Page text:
by Hannes von Döhren & Livius Dietzel
Same as it ever was
Our first idea was to create a headline face built up by combining straight lines with brush-stroke elements. How could we create a complete design with this system that would still maintain enough consistency?
Our first round of sketches were limited to just a few letters. These allowed us to easily examine the possibilities of our self-defined brief.
From analog to digital
Next, we drew a basic alphabet on the computer. We realized that the strict concept behind our design could be brought to life quickly. At the same time, we weren’t satisfied with certain letter pairs in our first round of test print-outs. By rigidly applying of our design hypothesis, we came to results that were too wooden. In particular, the brush elements were too dominant in the uppercase letters. In order to bring more clarity and compatibility into them, we toned down the stoke artefacts; in some cases, we left them out completely.
Since we envisioned the typeface for use in large-scale applications, we decided to view the inktraps as design features in their own right. These became prominent elements of ITC Chino Display. Additionally, sculpting the perfect counterforms was as important to us as drawing the black letter strokes.
Next step: a display family
As we were filling out the heavy weight, we asked ourselves if the same design principles might also be applicable to a light version. In order to create the largest amount of contrast with our heavy cut, we decided upon a hairline weight; one that would only employ the lightest, seemingly monoline strokes. This brought about new challenges, namely to somehow keep the brush-stroke feeling visible — even without the fat black elements — as well as not to stray away from our idea of the general ITC Chino character.
An ITC Chino for long texts
We envisioned that the display family would be most useful in packaging designs. Since headlines in these applications are often paired with smaller-sized descriptive texts, we decided that a companion text face would be necessary. Our starting point for the ITC Chino Text design was the thinner of the two display weights. We made these letters heavier and narrower, taking out some of the brushy elements along the way. However, in test print outs, it was clear to see that the basic architecture of the display weights could not create a homogenous, legible rhythm.
ITC Chino Text’s new beginning
In order to meet the demand for a professional text face, we would need to create a whole new foundation. As much as it hurt us, we had to throw our first sketches for the text face completely overboard. A more holistic approach would be necessary.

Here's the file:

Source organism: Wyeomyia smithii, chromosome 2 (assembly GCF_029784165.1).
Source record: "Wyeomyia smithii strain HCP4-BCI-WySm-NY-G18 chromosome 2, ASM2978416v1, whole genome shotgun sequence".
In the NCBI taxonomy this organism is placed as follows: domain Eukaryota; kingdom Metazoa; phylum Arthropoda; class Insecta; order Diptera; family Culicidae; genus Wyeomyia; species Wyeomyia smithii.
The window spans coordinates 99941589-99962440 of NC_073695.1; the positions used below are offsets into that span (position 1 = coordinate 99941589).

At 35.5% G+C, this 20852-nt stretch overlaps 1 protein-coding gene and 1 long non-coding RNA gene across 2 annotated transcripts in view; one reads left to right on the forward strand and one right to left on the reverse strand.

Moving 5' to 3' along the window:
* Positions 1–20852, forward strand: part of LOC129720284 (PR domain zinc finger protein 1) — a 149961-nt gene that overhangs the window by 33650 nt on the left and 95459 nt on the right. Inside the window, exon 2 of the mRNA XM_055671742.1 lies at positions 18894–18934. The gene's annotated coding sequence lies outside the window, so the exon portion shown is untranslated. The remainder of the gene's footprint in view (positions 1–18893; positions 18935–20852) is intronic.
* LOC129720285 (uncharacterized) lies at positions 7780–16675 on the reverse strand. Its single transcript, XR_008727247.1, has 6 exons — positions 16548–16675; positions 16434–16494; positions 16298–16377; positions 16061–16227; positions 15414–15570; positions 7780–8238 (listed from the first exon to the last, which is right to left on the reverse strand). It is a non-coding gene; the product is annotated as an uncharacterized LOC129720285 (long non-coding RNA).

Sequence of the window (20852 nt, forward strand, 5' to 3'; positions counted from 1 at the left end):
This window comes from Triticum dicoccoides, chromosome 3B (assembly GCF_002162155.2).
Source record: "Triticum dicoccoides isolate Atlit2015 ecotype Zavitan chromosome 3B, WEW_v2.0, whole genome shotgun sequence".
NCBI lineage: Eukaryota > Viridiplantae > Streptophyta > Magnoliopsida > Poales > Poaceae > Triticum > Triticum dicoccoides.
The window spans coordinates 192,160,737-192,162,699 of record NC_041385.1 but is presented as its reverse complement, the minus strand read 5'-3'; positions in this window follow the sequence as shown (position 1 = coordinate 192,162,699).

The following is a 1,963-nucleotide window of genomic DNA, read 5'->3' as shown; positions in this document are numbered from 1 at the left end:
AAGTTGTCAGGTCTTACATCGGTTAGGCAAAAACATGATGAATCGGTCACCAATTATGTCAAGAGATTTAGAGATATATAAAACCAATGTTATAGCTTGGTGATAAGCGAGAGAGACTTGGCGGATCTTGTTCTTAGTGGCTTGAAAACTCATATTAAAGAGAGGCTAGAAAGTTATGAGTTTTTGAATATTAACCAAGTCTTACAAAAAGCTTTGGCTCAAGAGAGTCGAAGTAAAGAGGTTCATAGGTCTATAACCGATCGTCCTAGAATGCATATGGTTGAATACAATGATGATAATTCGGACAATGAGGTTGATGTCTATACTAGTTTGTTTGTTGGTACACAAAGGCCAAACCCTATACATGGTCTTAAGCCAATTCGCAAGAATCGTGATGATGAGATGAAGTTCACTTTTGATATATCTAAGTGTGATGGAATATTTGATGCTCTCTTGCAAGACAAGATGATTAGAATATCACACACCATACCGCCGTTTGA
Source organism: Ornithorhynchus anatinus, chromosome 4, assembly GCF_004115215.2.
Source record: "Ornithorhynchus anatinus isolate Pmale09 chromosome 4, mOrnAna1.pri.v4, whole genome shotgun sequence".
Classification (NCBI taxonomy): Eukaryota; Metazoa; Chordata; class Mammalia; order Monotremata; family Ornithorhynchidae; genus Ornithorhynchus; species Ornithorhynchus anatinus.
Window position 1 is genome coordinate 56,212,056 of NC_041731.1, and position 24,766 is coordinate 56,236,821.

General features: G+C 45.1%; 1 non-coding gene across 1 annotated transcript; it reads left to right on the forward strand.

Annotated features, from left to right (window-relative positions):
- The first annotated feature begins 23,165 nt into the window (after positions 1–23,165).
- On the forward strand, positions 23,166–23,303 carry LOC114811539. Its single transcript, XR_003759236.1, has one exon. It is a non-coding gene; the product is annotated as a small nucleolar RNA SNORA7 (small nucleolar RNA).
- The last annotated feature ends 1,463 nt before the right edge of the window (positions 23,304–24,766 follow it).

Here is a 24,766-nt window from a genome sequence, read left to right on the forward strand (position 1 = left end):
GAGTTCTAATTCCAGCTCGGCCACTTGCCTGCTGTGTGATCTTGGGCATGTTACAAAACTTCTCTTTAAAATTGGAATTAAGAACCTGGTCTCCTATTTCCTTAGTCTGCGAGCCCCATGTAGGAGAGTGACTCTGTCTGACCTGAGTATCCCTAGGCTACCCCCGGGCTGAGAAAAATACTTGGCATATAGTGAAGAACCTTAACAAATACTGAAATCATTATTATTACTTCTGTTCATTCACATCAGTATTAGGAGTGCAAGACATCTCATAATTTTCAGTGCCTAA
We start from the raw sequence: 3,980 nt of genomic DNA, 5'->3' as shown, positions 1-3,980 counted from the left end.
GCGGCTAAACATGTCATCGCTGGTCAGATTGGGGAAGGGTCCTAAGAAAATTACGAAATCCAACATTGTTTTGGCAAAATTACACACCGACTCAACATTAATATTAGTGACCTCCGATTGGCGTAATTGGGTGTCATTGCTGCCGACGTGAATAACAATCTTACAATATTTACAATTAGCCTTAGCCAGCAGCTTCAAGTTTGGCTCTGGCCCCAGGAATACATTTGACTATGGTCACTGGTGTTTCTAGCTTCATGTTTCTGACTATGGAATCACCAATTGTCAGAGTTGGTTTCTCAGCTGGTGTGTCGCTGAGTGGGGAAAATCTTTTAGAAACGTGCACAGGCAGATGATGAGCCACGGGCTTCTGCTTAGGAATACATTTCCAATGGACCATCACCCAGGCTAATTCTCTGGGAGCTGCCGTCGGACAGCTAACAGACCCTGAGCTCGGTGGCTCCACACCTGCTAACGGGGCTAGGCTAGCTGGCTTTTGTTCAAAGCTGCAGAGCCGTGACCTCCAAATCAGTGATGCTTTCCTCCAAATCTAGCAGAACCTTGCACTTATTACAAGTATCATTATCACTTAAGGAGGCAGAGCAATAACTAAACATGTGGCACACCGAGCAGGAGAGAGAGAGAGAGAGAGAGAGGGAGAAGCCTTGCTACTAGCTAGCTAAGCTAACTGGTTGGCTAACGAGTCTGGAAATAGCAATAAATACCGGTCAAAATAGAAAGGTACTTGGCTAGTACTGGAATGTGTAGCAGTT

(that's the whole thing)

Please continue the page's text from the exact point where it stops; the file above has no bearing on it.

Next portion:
Our new concept sought to develop a humanistic skeleton, one that we could apply the typical ITC Chino features onto.
Oops, it’s getting big
We discussed which areas we could set ITC Chino Text in. What applications could professional designers use this typeface for?
The new ITC Chino Text should:
– be able to stand alone, or combine with the ITC Chino Display weights
– support a broad spectrum of usage possibilities (from packaging to editorial and corporate design)
– meet all contemporary expectations for a professional and efficient text family (i.e., include Small Caps, multiple weights, Iitalics, broad language support, multiple figure options, etc.).
We set out to build a text family of 10 fonts. With this single decisions, we created an additional year’s worth of work for ourselves!
ITC Chino Text’s Development
We studied classic types characterized by good rhythm and legibility. Our conclusion was that text faces should be reserved, so that they don't influence the content of their document. Instead, they should be one with the content itself. For the new text family, we began with the Regular weight's design. We intentionally reduced the impact of the ITC Chino brush-stroke elements. At the same time, we maintained the characteristics of our ITC Chino idea: friendliness, clarity, and verve. We optimized legibility by equalizing the widths of the letters, and we kept retooling the fonts’ spacing until our countless test print outs began to show a homogenous rhythm and equal gray value.
From the completed ITC Chino Regular, we developed a Black and a Light weight. With a MultipleMaster axis, we interpolated the Medium and Bold. These two raw results were then optimized by hand. This way, we could give each weight its own individual details.
To sit alongside the five upright fonts, we added Italic variants. The characters from the upright files were obliqued, and then optically corrected. Outstroke terminals were added, and the letters a, f, and g — as well as a few others — were replaced with “true Italic” versions.
Nerd stuff: kerning & OpenType features
Only one phrase can sum up kerning: your eyes will glaze over. But when the steps are kept well organized, one can sift the positive elements out from the drudgery of a kerning marathon. We used the ITC Chino project to step up personal kerning and spacing lists for ourselves, which we will continue to use in additional typeface design projects. ITC took over the final OpenType feature programming, which activates the oldstyle figures, as well as the features for tabular figures, figures in circles, ligatures, arrows, Small Caps, etc.
ITC Chino Pro has a judicious demeanor that is well suited for text composition. It also has a lighthearted and uncomplicated personality – with a bit of urban sophistication. This is a typeface family that is poised to become an important communication tool.
ITC Chino Display is the perfect complement to ITC Chino Pro – and can work on its own as a delightfully capable choice for headlines and copy at large sizes. The Thin is a chic monoline melding of script and sans serif character traits while the Ultra is a more whimsical – and more substantial – interpretation of this theme.